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Lighting and Post Processing Portraits / headshots

Hi everyone. I am going to begin a series about my experiences using speedlights and off camera flash. I am not an expert, but I would like to share with you what I am learning and some of the resources that I have found helpful. This will be mostly geared to portraits and headshots. Also I am going to include some of my thoughts and experiences with Photoshop and post processing. I hope you enjoy it and find it useful.

One of the things I like the most about photography is learning about lighting. I got my first speedlight about 3 years ago. At the time I went for the best speedlight Nikon made which was the SB-910. I know now that I could have gone with a much cheaper model and maybe even been able to buy two or three cheaper speedlights for the same price. Granted they would have been manual, but I shoot manual almost all of the time anyway. I soon came to realize the beauty of the speedlight and off-camera flash. At first I used the speedlight on my camera and bounced the flash of the ceiling and walls. Even that made a huge difference in the quality of light in my photos. As time progressed, I realized that my favourite types of photography were portraits and headshots. I started watching tutorials on lighting and portraiture. It is then that I moved my flash of the camera. I started by buying an umbrella and a lightstand. It is a fairly inexpensive way to start experimenting with off camera flash. One of the resources that really helped me get started was David Hobby's site Strobist.blogspot.ca. If you are just getting into flash photography it is a great place to start.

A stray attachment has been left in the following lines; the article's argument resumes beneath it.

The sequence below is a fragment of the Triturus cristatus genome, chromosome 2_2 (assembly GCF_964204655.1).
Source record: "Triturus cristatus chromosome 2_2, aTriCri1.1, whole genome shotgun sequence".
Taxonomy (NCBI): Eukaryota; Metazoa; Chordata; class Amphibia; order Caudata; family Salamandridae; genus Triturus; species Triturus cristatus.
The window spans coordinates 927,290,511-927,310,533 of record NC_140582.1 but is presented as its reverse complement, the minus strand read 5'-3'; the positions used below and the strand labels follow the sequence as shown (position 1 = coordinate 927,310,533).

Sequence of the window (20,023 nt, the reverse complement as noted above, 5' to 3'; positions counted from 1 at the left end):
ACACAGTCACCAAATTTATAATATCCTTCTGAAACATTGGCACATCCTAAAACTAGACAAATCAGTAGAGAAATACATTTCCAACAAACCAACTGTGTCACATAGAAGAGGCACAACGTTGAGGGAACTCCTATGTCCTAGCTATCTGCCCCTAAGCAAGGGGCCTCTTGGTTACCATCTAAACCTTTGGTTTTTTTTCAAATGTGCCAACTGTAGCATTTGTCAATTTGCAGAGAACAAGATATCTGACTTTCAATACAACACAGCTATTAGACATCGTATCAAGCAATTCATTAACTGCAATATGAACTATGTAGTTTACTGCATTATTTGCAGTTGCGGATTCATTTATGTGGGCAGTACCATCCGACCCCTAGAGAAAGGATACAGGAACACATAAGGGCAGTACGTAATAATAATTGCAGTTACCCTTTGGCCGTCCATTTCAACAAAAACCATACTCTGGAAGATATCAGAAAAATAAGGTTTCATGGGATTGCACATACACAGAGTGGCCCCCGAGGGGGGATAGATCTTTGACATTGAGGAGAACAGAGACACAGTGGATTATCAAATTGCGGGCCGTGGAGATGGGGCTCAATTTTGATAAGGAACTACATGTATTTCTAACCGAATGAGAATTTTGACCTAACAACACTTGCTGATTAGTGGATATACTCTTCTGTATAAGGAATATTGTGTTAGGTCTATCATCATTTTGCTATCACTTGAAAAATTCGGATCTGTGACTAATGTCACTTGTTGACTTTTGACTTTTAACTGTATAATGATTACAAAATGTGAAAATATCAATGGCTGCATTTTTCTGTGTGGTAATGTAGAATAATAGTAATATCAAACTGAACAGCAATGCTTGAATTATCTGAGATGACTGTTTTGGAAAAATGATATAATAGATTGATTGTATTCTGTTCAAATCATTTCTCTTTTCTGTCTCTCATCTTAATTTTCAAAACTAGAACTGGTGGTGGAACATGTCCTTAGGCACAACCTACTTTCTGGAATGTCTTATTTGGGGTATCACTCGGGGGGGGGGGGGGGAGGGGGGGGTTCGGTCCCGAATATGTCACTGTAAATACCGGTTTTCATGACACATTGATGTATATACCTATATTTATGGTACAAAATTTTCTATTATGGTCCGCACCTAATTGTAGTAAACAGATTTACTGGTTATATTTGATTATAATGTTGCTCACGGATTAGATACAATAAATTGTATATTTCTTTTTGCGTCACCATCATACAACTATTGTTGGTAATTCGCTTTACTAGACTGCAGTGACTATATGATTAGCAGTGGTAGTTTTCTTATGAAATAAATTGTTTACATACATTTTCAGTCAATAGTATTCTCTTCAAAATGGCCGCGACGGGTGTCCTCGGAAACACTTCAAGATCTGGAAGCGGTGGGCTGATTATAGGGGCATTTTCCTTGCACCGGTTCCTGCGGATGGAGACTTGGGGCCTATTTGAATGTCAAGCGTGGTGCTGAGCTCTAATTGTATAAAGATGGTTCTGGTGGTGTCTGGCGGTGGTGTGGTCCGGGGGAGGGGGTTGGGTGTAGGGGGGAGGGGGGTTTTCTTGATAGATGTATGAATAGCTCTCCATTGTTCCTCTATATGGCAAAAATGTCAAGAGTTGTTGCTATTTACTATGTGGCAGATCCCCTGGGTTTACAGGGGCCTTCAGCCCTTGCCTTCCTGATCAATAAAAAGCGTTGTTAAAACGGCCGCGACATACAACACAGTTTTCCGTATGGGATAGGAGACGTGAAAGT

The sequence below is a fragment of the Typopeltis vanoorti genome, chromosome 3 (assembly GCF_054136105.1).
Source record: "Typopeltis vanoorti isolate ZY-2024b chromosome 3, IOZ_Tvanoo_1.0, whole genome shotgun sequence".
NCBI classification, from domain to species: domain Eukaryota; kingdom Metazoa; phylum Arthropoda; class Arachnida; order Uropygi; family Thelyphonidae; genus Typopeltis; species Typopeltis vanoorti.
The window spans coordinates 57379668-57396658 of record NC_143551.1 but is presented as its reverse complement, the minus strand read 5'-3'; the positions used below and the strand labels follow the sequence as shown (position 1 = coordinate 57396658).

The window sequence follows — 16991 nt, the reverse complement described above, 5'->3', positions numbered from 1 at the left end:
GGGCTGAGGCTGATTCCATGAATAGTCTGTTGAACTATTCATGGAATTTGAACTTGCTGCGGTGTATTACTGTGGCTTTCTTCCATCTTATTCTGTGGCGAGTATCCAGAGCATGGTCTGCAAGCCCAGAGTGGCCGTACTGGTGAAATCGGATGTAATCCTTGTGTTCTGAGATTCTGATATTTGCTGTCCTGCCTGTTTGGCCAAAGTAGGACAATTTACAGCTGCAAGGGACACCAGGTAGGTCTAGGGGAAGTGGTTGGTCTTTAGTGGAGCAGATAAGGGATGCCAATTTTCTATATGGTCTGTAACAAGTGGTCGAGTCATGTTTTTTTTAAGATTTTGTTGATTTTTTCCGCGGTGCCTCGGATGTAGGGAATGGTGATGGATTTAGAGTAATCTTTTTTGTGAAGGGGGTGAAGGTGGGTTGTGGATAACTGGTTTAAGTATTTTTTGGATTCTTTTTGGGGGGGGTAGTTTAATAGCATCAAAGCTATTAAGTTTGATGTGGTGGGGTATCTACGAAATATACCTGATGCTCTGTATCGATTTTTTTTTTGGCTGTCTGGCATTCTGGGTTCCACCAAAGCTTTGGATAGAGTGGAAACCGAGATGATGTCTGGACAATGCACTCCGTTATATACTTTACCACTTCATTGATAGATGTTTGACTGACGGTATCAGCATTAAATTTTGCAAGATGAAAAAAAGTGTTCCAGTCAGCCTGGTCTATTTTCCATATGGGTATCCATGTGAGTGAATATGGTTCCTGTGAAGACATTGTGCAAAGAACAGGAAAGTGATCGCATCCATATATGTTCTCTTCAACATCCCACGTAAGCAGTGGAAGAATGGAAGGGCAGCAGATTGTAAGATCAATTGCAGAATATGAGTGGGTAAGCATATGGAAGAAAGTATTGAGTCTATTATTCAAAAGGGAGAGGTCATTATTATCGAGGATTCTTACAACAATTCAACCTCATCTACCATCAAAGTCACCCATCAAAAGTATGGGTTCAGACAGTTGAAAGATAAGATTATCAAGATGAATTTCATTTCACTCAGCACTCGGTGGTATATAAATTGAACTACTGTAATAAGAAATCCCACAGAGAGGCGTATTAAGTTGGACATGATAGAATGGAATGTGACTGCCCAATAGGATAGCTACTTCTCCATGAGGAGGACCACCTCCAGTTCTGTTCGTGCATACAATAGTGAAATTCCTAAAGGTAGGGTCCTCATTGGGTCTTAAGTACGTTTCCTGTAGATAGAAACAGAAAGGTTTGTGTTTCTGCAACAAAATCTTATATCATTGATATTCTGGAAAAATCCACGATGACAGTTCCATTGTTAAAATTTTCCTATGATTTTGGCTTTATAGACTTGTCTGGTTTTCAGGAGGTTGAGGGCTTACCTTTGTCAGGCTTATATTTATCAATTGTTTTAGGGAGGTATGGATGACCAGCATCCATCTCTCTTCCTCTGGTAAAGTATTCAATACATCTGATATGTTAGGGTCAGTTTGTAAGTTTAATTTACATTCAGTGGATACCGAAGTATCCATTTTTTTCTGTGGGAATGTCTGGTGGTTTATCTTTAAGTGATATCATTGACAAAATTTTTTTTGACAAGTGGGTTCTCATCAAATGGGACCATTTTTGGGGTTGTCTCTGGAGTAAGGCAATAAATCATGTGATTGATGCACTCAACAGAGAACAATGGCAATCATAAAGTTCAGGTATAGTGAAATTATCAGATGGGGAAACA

Two Light Setup

One of the keys to learning off camera flash is to experiment and practice, practice, practice. This series is going to show you how I experiment and practice. I have been doing headshots and portraits for about a year now. Above is a two light setup that I played with yesterday. The light above is in a Westcott Rapid Box Octa. The light on the floor is in a Westcott Apollo Softbox. That bag on the end contains weights so that the light stand doesn't fall over. Most of my practice is done taking self-portraits. I will talk about the value of self-portraits in a future presentation. Below is the RAW image I got straight out of camera.

Nikon D610 Nikkor 24-70mm f/5.6 1/200 ISO 200

Now I was pretty happy with the image straight out of camera. There is no rim light for separation from the background but this is an overall dark, moody shot so I was ok with that and I knew how I was going to process this in Photoshop for the look I wanted to get. I have never used this light setup so it was interesting to see the effect. I don't think I would use this setup for a business type portrait or headshot, but it could be something I would use for a sort of cinematic actor's portrait or more fine art portrait shot.

Final Image Processed in Photoshop

Below you can see the screen capture from Photoshop. There has been quite a bit done in post to arrive at the final image but it is the initial lighting setup that let me achieve this look.

Created By
Steve Perry
Appreciate

Credits:

Steve Perry Photo

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